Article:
Today is a sad day of remembrance in America and the world. Forty years ago today Dr. Martin Luther King, Jr. was murdered in Memphis. And, followed by the murder of Robert Kennedy only a few months later, America's heart and history were jolted.
Dr. King's life devotion to the cause of racial justice in America is one of the most important legacies we have in this country. His moral clarity and his personal courage provided our generations with signposts we still haven't fully absorbed. And the work to which he devoted his life is unfinished. It is crucial for our future as a country that we make intelligent and compassionate progress based on this legacy.
It is so remarkably striking to me to see the different life experiences that white and black Americans have lived, especially the generation who are in their fifties and sixties today. These men and women were in their teens and twenties in 1968. They have clear, personal memories of that day in April forty years ago, and of the months that followed. For most African-American people in this group there are very specific, vivid, and personal memories of segregation and racism in their years of childhood and adolescence. Whether their experiences were of growing up in Arkansas or Chicago in the 1950s, most African-American people of this age cohort have deep and personal experiences of racism. And their memories of the murder of Dr. King have an urgency and personal sorrow that feels very different from the experience of white Americans of the same age.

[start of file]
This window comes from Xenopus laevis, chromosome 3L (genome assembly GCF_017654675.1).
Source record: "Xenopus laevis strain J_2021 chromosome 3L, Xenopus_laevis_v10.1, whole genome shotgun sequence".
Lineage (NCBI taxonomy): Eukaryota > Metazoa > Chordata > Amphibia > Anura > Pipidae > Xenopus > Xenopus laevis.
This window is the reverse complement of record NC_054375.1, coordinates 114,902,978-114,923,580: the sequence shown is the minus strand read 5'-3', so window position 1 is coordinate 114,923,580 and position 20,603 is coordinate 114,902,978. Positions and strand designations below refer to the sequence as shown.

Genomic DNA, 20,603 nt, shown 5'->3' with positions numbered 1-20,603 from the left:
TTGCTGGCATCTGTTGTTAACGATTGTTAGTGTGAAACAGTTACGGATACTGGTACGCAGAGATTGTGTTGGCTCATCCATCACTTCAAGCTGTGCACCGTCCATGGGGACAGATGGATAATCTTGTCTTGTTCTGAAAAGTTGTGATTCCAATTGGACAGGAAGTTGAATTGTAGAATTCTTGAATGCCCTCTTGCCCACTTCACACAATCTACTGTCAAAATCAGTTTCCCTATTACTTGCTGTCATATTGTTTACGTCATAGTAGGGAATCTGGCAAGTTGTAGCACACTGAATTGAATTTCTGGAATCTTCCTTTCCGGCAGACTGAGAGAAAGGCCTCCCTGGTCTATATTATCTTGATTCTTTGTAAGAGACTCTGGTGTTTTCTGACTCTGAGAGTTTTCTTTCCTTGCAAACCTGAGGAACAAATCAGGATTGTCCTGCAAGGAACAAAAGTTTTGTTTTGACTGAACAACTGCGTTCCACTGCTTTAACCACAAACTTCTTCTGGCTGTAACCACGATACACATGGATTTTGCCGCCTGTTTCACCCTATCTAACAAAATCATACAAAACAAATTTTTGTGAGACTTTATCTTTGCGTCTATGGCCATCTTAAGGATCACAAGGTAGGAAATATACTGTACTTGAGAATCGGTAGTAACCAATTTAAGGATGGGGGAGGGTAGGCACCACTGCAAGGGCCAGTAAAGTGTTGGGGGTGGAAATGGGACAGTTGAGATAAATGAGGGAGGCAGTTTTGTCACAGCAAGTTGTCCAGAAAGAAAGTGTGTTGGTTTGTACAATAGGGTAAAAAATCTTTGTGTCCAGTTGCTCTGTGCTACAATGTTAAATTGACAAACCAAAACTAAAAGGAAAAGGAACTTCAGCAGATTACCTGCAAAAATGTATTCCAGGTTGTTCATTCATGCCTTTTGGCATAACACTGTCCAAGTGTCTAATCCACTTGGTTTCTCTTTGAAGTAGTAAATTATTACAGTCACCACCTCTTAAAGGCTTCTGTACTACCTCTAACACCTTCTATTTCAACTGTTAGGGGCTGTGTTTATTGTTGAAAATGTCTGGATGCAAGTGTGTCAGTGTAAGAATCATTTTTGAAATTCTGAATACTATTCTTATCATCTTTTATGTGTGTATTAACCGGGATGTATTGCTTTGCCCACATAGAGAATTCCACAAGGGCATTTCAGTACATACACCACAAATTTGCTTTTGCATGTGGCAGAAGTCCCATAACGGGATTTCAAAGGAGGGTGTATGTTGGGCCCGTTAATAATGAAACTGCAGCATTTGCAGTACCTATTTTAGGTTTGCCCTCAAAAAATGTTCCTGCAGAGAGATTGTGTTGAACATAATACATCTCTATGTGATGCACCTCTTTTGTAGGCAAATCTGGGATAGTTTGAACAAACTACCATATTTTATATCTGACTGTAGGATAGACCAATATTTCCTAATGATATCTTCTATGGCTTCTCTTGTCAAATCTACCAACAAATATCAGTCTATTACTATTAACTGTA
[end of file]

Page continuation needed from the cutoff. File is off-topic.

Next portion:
My discipline is philosophy and I have taught social and political philosophy intermittently throughout my teaching career. At this stage of my career it is very striking to recall how mute this field of philosophy has been to the experience and structure of American racism. The ideas of equality, liberty, and justice are defining values in the field of social philosophy. And yet the topic of racial justice has not been a central focus; only rarely has it been even talked about as we consider the theories of Kant, Rousseau, Mill, or Rawls. And yet my whole education and career are framed by the murder of Martin and the candidacy of Barak. How could race not have been the central problem of social philosophy in America during these decades? It is a failure of collective social cognition, an instance of willful social blindness.
I think there is a connection between these two points. A part of teaching about principles of social justice should be a serious learning of the lived experience of injustice.
The majority in America is inching its way towards a commitment to racial justice. We can make further progress along this road if we will only listen in humility and silence to the experiences of racism that shaped the lives of so many millions of our fellow citizens.